Will's World: Reconciliations That Last a Lifetime

By Manley, Will | American Libraries, March 2005 | Go to article overview
Save to active project

Will's World: Reconciliations That Last a Lifetime


Manley, Will, American Libraries


Due to American Libraries' publication schedule, I wrote this column at the turn of the new year. I'm like everyone else: When a new year rolls around, my thoughts turn instinctively to the topic of resolutions--a time-honored American tradition to reinvent ourselves or at least start off with a clean slate.

Over the years I have been committed to making resolutions, the more ambitious the better. Most of them can be categorized into three groups: 1) eliminating bad habits, 2) initiating good habits, and 3) losing weight. As faithful as I am at making resolutions, that's how good I am at abandoning them as soon as they become tiresome or inconvenient. By the time this column appears, I won't be able to remember what it was I resolved to do or not do. Studies have shown that most New Year's resolutions are abandoned and forgotten by January 21. It doesn't take long for our iron will to turn to jelly. In my old age, I've grown skeptical of New Year's resolutions and that's why this year I decided to make reconciliations rather than resolutions.

Reconciliations have big advantages over resolutions. They make life easier, not harder. Over the course of a year our personal relationships can get tangled up in negative feelings of anger, jealousy, bitterness, dislike, annoyance, and hatred. This is especially true in our libraries, where we spend well over 2,000 hours each year at work. Studies have shown that many of us actually spend more waking hours at work in our libraries than at home. Under the heading of "stuff happens," our work relationships can sometimes get mired in negativity. Most of the time the seed of the negativity is unintentional. Maybe a coworker hurt our feelings with a thoughtless word or an insensitive gesture. Hurt feelings often evolve into bitterness, which can develop into unfriendliness, which can crescendo into a hardened grudge, which can coalesce into hatred. It's a counterproductive and unhealthy continuum of negativity.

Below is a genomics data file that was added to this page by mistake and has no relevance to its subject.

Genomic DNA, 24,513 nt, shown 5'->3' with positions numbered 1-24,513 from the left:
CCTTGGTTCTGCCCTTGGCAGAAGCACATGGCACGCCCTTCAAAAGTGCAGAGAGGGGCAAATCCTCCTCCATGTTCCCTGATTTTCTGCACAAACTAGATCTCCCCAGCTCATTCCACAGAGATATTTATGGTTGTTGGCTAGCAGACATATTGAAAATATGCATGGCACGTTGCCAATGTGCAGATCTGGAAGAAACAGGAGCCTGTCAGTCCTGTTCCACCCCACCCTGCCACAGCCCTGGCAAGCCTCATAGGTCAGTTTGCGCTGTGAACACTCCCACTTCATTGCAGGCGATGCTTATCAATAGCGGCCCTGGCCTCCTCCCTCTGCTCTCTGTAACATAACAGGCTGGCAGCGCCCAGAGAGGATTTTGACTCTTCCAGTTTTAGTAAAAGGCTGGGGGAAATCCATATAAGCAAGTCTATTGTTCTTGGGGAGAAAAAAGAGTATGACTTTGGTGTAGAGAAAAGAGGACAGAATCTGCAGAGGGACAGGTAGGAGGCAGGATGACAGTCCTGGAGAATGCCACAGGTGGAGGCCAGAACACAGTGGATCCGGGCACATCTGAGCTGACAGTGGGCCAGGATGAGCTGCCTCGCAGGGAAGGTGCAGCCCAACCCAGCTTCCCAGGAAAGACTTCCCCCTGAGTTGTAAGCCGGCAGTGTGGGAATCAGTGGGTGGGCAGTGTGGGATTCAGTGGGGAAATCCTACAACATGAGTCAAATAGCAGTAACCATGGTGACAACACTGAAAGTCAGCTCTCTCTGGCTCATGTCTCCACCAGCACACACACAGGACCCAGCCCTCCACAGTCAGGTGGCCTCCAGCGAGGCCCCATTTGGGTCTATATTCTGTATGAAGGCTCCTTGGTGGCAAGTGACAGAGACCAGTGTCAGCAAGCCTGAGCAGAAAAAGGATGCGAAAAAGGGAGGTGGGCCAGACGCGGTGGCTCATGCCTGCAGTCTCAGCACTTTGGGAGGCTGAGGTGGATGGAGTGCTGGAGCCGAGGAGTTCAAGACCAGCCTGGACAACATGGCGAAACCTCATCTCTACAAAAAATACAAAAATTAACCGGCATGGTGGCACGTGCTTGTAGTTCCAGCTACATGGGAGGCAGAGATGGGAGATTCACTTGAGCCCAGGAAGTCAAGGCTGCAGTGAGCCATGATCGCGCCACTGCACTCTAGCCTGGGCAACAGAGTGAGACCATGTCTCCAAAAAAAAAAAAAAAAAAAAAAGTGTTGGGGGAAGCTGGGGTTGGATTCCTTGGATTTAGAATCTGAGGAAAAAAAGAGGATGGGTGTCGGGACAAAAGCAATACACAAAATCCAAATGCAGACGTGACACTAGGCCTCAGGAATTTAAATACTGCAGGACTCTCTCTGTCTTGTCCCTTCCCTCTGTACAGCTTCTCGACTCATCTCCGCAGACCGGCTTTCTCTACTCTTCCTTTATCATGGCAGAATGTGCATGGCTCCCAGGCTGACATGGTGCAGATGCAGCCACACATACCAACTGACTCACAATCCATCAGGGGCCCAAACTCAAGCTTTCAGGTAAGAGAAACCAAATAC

[ILLUSTRATION OMITTED]

Taking a fresh approach

What better way to start a clean slate each year than to seek out a coworker, supervisor, or patron with whom you are having problems and tell them you would like to start over?

The rest of this article is only available to active members of Questia

Sign up now for a free, 1-day trial and receive full access to:

  • Questia's entire collection
  • Automatic bibliography creation
  • More helpful research tools like notes, citations, and highlights
  • Ad-free environment

Already a member? Log in now.

Notes for this article

Add a new note
If you are trying to select text to create highlights or citations, remember that you must now click or tap on the first word, and then click or tap on the last word.
Loading One moment ...
Project items
Notes
Cite this article

Cited article

Style
Citations are available only to our active members.
Sign up now to cite pages or passages in MLA, APA and Chicago citation styles.

Cited article

Will's World: Reconciliations That Last a Lifetime
Settings

Settings

Typeface
Text size Smaller Larger
Search within

Search within this article

Look up

Look up a word

  • Dictionary
  • Thesaurus
Please submit a word or phrase above.
Print this page

Print this page

Why can't I print more than one page at a time?

While we understand printed pages are helpful to our users, this limitation is necessary to help protect our publishers' copyrighted material and prevent its unlawful distribution. We are sorry for any inconvenience.
Full screen

matching results for page

Cited passage

Style
Citations are available only to our active members.
Sign up now to cite pages or passages in MLA, APA and Chicago citation styles.

Cited passage

Welcome to the new Questia Reader

The Questia Reader has been updated to provide you with an even better online reading experience.  It is now 100% Responsive, which means you can read our books and articles on any sized device you wish.  All of your favorite tools like notes, highlights, and citations are still here, but the way you select text has been updated to be easier to use, especially on touchscreen devices.  Here's how:

1. Click or tap the first word you want to select.
2. Click or tap the last word you want to select.

OK, got it!

Thanks for trying Questia!

Please continue trying out our research tools, but please note, full functionality is available only to our active members.

Your work will be lost once you leave this Web page.

For full access in an ad-free environment, sign up now for a FREE, 1-day trial.

Already a member? Log in now.

Are you sure you want to delete this highlight?